And against this and other objections, you must still remember that a suffering condition is not so bad for the church on earth, as unbelief and flesh would make you think. For,

1. A fleshly prosperity is too brutish and short to be true felicity. It is the portion of the wicked, and the occasion of their deceit and ruin (see Ps. 17:14; Luke 12:15,20,21). And is the church less happy, because it is saved from so dangerous temptations?

2. Forget not the invaluable riches of the church, in its lowest state. Their God, their Christ, their Comforter, the promises, and all suitable providences fitted to their good, are a thousandfold greater riches and honour, than all the kingdoms and power of the ungodly world.

3. The church in its most depressed state, hath impregnable strength and safety; their God is invincible; their Saviour is the rock which the gates of hell shall not prevail against (see Matt. 16:18).

4. When they are most scorned and contemned, and used as fools and rogues, and as the basest and most odious of mankind; they are the members of Christ, the children of God, and bear the image, and are the charge of angels, and passing to a crown of glory. And what is dishonor from man, as set against such honors with God and all the blessed? “Blessed are the pure in heart, for they shall see God” (Matt. 5:8). “The reproach of Christ is greater riches than worldlings’ treasure,” (Heb. 11:26; see also Eph. 2:7; 5:25,27; 1:22, 23; 3:10).

5. Remember that the far greatest part of the church, even all since the creation, are in possession of heaven already, and it is but a small remnant as the gleanings, that are here yet behind; read the description of them in Heb. 12:22,23. Christ is not ashamed to call them brethren (see Heb. 2:11); and useth them as such: in His Father’s house He hath many mansions for them (see John 14:1-3). And if you saw all those millions in heaven with Christ, could you for shame grudge that the few behind are passing thither through temptation and tribulation? Or that it must be as by swimming, or on broken pieces of the ship, that they must come all safe to land? (See Acts 27). If all be well in heaven, grudge not at the way: these things are never the worse or most uncertain in themselves, for being unseen.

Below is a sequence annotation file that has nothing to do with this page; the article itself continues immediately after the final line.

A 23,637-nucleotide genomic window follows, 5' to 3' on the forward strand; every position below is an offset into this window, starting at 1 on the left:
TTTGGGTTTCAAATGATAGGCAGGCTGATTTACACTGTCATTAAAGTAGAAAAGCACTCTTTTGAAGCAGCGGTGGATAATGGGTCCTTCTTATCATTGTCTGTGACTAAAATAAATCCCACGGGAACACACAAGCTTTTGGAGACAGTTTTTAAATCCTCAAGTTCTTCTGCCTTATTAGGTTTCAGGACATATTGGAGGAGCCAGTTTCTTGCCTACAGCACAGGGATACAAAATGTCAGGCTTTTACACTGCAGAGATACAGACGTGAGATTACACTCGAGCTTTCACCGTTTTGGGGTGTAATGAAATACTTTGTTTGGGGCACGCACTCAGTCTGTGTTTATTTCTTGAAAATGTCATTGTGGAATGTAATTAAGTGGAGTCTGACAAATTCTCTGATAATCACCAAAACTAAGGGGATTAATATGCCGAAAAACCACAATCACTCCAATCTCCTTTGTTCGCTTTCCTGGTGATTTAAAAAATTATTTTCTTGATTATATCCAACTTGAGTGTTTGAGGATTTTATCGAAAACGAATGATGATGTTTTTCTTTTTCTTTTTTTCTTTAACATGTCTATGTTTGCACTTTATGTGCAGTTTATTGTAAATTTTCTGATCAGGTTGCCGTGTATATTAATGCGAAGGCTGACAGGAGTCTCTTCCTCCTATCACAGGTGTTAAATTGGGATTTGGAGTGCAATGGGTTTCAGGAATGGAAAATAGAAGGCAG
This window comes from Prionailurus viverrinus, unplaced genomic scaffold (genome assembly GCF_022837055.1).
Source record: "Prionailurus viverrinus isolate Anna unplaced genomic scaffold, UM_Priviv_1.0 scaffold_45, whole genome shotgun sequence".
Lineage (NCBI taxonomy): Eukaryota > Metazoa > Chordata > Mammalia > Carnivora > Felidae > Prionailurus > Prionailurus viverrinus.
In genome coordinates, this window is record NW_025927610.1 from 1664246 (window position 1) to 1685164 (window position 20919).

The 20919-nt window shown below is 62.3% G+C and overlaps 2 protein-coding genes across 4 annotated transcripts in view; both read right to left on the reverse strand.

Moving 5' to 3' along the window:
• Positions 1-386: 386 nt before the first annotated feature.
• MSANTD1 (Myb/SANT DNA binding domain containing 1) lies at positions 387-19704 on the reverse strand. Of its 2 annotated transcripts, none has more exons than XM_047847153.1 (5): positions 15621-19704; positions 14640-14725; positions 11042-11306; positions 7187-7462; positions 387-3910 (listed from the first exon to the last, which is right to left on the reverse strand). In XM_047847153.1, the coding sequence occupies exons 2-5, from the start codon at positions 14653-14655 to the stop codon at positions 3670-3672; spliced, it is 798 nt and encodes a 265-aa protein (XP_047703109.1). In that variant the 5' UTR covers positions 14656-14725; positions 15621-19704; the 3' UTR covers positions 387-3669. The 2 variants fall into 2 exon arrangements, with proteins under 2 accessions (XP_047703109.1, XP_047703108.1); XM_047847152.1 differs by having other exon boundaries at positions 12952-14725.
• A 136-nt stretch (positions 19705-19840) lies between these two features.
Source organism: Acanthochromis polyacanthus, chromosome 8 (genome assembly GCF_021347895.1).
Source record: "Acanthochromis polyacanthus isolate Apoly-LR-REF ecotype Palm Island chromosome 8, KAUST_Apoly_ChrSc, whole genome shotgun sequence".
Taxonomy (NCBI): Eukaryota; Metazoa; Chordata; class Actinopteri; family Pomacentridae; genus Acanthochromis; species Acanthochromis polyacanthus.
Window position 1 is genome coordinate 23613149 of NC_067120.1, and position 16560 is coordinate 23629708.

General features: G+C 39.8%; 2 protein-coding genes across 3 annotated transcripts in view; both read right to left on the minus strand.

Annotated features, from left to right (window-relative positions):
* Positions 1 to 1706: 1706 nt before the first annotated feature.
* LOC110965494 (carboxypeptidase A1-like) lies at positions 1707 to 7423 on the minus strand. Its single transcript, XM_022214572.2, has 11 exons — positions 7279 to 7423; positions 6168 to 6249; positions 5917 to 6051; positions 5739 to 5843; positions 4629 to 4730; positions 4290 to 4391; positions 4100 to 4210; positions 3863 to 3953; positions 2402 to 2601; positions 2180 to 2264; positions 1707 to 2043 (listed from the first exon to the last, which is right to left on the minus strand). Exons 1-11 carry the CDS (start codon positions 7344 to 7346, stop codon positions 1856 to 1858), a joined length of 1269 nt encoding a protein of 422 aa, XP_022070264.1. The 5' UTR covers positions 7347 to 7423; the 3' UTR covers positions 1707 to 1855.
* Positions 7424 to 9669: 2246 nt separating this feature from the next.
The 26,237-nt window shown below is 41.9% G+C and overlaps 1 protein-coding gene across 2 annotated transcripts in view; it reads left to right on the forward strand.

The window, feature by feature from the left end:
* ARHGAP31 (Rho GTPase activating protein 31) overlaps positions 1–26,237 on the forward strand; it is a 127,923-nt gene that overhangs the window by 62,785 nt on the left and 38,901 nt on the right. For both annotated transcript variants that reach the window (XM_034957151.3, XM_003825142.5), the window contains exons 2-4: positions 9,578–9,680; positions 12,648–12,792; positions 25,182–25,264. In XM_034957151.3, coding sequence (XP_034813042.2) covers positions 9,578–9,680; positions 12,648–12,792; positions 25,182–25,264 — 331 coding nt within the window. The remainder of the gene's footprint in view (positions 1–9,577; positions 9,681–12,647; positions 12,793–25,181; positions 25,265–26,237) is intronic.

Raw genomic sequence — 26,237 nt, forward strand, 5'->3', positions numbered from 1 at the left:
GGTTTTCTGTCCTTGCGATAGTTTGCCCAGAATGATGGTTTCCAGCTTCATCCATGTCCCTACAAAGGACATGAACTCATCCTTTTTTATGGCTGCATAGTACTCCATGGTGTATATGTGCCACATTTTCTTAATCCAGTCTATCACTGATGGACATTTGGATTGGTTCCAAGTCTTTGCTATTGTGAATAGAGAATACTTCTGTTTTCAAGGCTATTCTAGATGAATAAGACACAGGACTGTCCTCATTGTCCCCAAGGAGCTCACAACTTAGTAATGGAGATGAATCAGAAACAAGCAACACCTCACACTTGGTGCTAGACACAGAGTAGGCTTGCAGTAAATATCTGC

6. And how great security hath God given the church of all this heavenly glory promised. Can we fear that Christ will be defeated of the great design of man’s redemption, and reigning in the new Jerusalem, which He is to be its light instead of the sun?

7.  And doth not God love His church much better than we do; and better know how to deal with it, and all the world? Shall we, blind sinners, who do nothing thoroughly well, be afraid, lest God will miscarry, or do anything amiss?

8. The church must have its purgatory on earth: and prosperity filleth it with hypocrites who corrupt it; and adversity must refine from such dross.

9. Particular Christians are better by affliction; and what else is the church but particular Christians? God will not leave out temptations to the damning love of the world too strong.

10. The church must be conformed to its Head, who suffered, and then entered into glory.

11. While all individuals are sinful and imperfect, what wonder if all the church do suffer by it?

12. Most graces must shine and increase by exercise; like some jewels that must be rubbed: as fire in a flint, or steel, that must be called into sight by violence. We are but common men in appearance, till somewhat more than common work or suffering call us out, and show our difference from hypocrites.

These and many such considerations before intimated may convince us that the worse state of the church or world is no just cause of censuring God’s providence, not of discouragement or impatience to any true believer: but still in patience we may possess our souls.